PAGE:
A new phrase has entered the cultural lexicon here: "Black Tag People."
Texans use it to describe the unemployed migrants from Michigan, whose cars bear black license plates with white lettering, and who are seen increasingly on the freeways around the major cities of Texas.
The phrase has an eerie, sinister sound, a slip of the tongue away from "Black Plague People," and indeed, that is the way the newcomers are now seen by many of the longtime residents of this state.
The phrase has been picked up by pollster Lance Tarrance of Houston, who says his employes are hearing it more often these days from the people they are surveying.
To read the newspapers and watch television news here for the last six months or so is to understand how the Michiganders have become cast as Black Tag People.
There is no doubt that many of these newcomers--whether from Michigan or Ohio or New York or some other northern state suffering from the defects of the country's old industrial economy--are in trouble.
Out of work, semi-skilled, possessing few personal resources, this largely white group has come south in search of better job opportunities. Once arrived, many have found the job mecca to be a myth. For the skilled worker, jobs are often easy to find; for the unskilled, they are increasingly difficult.
Sometime early in the year, the Texas news media seized on a new image of the northern immigrants. Until that time, the newcomers were, in composite terms, well-educated, middle- and upper-middle class, relatively conservative and suburban-oriented. In short, a blessing to the state.
Since then, the image has changed dramatically.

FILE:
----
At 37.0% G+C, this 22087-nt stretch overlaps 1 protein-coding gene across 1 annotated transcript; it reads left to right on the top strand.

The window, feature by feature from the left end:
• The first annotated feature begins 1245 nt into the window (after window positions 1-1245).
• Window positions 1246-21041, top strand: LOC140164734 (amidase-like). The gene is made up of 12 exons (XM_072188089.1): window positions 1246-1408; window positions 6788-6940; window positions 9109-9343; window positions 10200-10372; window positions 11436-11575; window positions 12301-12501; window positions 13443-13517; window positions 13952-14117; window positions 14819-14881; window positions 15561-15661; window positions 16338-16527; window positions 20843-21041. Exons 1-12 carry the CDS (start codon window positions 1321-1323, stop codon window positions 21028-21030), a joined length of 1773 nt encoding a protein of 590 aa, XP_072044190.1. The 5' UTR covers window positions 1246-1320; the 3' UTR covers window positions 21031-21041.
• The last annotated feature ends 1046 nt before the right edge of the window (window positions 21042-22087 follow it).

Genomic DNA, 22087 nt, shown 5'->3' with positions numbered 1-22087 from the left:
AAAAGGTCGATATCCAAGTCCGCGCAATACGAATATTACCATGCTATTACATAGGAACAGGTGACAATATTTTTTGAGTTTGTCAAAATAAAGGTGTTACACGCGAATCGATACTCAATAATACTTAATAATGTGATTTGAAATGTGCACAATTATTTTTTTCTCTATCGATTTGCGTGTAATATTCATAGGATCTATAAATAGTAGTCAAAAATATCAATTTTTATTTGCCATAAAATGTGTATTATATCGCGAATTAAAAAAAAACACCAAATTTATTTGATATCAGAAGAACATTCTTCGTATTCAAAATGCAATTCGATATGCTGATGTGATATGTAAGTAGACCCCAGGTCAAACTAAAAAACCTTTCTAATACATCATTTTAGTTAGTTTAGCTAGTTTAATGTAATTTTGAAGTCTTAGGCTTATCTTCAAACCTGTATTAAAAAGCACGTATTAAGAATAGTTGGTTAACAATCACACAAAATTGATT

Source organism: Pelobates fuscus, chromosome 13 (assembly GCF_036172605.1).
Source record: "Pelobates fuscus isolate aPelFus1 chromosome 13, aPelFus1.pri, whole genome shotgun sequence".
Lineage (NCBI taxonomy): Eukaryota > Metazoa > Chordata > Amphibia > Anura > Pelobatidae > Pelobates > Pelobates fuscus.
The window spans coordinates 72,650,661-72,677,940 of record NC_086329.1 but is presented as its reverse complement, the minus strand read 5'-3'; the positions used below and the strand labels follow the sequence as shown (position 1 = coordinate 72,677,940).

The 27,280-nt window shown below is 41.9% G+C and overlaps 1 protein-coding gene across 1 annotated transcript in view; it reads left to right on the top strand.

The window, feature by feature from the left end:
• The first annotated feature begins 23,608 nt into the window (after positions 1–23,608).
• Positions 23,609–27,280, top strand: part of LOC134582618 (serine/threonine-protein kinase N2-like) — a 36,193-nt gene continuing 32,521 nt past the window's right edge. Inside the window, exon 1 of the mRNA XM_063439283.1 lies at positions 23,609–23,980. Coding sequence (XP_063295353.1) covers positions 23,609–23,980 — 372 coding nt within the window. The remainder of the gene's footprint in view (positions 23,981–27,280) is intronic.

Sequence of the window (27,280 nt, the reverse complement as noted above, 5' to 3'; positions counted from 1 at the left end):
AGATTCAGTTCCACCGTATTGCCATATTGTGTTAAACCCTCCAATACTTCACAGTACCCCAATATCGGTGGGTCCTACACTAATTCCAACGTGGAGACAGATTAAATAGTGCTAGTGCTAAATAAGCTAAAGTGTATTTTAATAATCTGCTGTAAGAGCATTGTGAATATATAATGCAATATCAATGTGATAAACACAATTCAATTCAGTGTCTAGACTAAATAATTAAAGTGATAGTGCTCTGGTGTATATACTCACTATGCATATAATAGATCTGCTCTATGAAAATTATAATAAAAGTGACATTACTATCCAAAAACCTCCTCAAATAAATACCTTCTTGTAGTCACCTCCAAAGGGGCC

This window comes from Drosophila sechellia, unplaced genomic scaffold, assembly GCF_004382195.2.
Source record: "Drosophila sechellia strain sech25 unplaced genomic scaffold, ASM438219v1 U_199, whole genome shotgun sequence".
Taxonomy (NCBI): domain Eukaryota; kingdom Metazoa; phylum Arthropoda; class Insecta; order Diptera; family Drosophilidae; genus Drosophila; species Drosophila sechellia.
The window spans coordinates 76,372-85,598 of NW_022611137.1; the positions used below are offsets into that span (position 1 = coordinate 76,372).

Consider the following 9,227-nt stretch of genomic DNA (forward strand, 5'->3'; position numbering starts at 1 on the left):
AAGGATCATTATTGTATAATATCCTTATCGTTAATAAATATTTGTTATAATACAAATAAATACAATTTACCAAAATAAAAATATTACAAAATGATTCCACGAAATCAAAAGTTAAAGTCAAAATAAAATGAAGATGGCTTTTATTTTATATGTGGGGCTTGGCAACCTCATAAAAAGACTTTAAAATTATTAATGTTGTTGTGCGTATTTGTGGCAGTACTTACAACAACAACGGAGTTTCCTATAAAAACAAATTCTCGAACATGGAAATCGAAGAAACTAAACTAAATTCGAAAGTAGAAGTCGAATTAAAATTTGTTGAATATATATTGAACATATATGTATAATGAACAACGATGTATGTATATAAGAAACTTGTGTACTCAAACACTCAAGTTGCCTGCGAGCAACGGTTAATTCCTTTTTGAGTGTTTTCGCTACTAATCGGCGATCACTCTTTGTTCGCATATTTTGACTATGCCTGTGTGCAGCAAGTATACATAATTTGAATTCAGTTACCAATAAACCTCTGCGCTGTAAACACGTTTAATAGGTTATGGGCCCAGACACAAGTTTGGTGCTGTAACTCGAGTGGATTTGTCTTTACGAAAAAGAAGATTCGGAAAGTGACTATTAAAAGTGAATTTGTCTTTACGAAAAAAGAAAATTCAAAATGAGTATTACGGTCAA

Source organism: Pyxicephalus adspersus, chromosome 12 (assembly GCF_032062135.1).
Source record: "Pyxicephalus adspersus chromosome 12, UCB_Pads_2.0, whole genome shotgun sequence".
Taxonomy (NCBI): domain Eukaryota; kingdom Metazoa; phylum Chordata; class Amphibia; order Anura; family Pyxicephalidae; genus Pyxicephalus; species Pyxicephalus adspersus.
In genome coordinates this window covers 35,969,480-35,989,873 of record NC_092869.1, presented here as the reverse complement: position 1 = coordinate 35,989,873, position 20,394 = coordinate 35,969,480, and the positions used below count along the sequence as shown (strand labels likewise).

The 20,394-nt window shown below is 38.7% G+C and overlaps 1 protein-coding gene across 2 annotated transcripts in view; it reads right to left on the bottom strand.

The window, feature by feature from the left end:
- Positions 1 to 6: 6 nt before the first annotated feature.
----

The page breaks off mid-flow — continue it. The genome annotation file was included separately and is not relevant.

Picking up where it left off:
To begin with, the newcomers are now universally referred to as Yankees, and that is not a term of endearment here. And they seem to be in the most terrible of predicaments.
These Yankees are now found increasingly in pawnshops, hocking their few possessions to buy a meal; in soup kitchen lines in the inner cities of Houston and Dallas; huddled in broken-down campers near a downtown park; at the unemployment offices applying for out-of-state benefits; at the churches along the interstate highways that flow from the north, seeking emergency food assistance or money to fix a broken car; at the welfare office asking about benefits; at child welfare homes asking someone else to care for their children because they have been unable to find work.
Their stories carom from city to city in a matter of days. If one newspaper writes about Yankees in pawnshops one day, the television stations in another city do the same story the following day. There is a race on now to find the latest example of the problems facing these migrants.
They are now treated in pathetic ways, as if they are the new benchmark of poverty. Longstanding poverty among east Texas blacks and Mexican Americans in south Texas has given way to the desperate plight of the Black Tag People. They are the Okies of the 1980s, but there is no sympathy being generated for their condition. Quite the opposite.
The continual flow of news about the down-and-out newcomers has had the more predictable effect of creating a new scapegoat for the economic ills that increasingly plague Texas. When the unemployment rate in Texas jumped to 7 percent in June, the press secretary to Gov. William P. Clements Jr. was quoted as saying the increase was proof that Texas could not provide jobs to every unemployed autoworker from Michigan.
Such hostility is now commonplace in Texas, an ugly byproduct of the economic success story that Texas and other southwestern states have written in the last decade.